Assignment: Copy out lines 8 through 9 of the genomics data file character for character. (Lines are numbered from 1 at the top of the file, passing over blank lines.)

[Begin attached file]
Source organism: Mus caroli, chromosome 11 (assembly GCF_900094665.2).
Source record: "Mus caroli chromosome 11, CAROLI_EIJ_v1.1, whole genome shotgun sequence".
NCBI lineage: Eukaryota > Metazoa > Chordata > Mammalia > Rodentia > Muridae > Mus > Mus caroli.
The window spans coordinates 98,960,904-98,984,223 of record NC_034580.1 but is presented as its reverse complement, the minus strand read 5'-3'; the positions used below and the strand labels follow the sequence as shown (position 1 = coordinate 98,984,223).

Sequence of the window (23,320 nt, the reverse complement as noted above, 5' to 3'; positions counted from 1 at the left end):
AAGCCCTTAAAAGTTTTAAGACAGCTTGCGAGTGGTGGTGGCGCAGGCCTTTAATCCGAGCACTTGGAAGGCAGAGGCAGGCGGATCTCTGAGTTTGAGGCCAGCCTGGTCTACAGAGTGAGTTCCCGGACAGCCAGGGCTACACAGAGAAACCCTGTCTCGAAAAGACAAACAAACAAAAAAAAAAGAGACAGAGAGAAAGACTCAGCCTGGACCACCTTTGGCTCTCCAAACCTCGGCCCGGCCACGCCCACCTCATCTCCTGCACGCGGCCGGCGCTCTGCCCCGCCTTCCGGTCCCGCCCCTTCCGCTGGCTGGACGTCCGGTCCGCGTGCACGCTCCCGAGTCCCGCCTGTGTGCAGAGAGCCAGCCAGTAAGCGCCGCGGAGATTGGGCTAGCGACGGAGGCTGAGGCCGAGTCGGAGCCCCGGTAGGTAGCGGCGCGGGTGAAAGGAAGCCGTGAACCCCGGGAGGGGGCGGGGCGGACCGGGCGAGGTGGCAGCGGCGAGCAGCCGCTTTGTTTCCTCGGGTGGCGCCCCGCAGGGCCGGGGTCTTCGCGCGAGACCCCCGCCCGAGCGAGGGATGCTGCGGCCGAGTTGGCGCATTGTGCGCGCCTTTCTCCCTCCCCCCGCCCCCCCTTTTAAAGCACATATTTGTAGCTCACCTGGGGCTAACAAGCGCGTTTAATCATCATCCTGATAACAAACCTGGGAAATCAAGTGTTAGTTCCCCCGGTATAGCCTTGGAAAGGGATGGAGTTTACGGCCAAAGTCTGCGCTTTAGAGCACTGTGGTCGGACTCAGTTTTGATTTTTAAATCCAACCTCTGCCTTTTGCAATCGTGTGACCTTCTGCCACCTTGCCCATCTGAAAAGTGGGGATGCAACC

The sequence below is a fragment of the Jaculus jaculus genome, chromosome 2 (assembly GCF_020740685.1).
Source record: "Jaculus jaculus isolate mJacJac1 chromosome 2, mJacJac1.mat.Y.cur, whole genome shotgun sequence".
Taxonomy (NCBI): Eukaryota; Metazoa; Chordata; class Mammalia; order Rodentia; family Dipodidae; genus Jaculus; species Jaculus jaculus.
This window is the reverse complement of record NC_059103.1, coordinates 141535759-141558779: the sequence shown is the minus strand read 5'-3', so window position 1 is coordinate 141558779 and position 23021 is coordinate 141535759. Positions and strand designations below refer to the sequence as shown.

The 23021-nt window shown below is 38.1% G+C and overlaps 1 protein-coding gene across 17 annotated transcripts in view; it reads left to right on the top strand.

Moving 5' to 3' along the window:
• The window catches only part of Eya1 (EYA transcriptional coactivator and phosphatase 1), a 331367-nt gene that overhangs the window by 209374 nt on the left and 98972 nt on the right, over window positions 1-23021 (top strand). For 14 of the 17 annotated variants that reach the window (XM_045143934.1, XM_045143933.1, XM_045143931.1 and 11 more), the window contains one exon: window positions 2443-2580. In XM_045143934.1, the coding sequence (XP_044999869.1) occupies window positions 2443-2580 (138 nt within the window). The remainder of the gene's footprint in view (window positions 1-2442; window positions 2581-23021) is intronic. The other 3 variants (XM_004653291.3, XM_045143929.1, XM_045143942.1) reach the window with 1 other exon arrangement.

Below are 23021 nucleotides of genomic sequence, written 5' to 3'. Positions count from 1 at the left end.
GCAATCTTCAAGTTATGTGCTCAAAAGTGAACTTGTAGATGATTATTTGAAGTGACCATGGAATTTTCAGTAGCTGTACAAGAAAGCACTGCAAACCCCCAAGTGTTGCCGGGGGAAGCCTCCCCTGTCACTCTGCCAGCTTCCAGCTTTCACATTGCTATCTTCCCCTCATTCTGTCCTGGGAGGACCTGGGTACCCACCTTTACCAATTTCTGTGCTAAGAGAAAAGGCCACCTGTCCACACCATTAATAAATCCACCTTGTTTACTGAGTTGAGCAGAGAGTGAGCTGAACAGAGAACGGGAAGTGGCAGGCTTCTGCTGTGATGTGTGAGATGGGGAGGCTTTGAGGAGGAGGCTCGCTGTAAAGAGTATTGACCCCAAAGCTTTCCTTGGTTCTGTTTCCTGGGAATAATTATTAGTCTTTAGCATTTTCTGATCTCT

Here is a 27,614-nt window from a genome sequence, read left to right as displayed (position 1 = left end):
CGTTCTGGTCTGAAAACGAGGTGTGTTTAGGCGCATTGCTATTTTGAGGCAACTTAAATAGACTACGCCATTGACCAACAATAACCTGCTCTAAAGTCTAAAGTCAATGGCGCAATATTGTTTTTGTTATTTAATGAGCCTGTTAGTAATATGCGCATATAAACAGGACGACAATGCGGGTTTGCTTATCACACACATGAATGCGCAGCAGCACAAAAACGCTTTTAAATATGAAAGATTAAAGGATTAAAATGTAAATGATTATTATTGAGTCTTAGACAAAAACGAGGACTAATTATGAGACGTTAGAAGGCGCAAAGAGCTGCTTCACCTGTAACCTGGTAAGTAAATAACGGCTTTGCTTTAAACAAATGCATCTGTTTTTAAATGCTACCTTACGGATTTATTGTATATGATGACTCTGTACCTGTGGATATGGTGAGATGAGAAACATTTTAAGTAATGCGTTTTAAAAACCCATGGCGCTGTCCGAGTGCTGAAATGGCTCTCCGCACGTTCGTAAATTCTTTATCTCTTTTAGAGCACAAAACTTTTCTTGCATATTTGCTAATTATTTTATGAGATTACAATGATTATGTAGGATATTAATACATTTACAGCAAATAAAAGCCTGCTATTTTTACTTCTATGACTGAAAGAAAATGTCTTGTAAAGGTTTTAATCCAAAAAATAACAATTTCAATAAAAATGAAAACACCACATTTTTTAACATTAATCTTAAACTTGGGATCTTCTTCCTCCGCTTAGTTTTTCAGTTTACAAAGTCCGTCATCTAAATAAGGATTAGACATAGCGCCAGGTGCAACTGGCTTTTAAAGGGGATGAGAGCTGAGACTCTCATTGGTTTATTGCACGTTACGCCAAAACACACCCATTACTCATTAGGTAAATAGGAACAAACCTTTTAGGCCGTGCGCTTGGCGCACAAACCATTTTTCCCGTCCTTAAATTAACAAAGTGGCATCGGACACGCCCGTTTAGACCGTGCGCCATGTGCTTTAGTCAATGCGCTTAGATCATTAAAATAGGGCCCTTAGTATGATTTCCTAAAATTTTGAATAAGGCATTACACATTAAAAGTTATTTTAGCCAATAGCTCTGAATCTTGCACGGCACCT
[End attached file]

Source record: "Jaculus jaculus isolate mJacJac1 chromosome 2, mJacJac1.mat.Y.cur, whole genome shotgun sequence".
Taxonomy (NCBI): Eukaryota; Metazoa; Chordata; class Mammalia; order Rodentia; family Dipodidae; genus Jaculus; species Jaculus jaculus.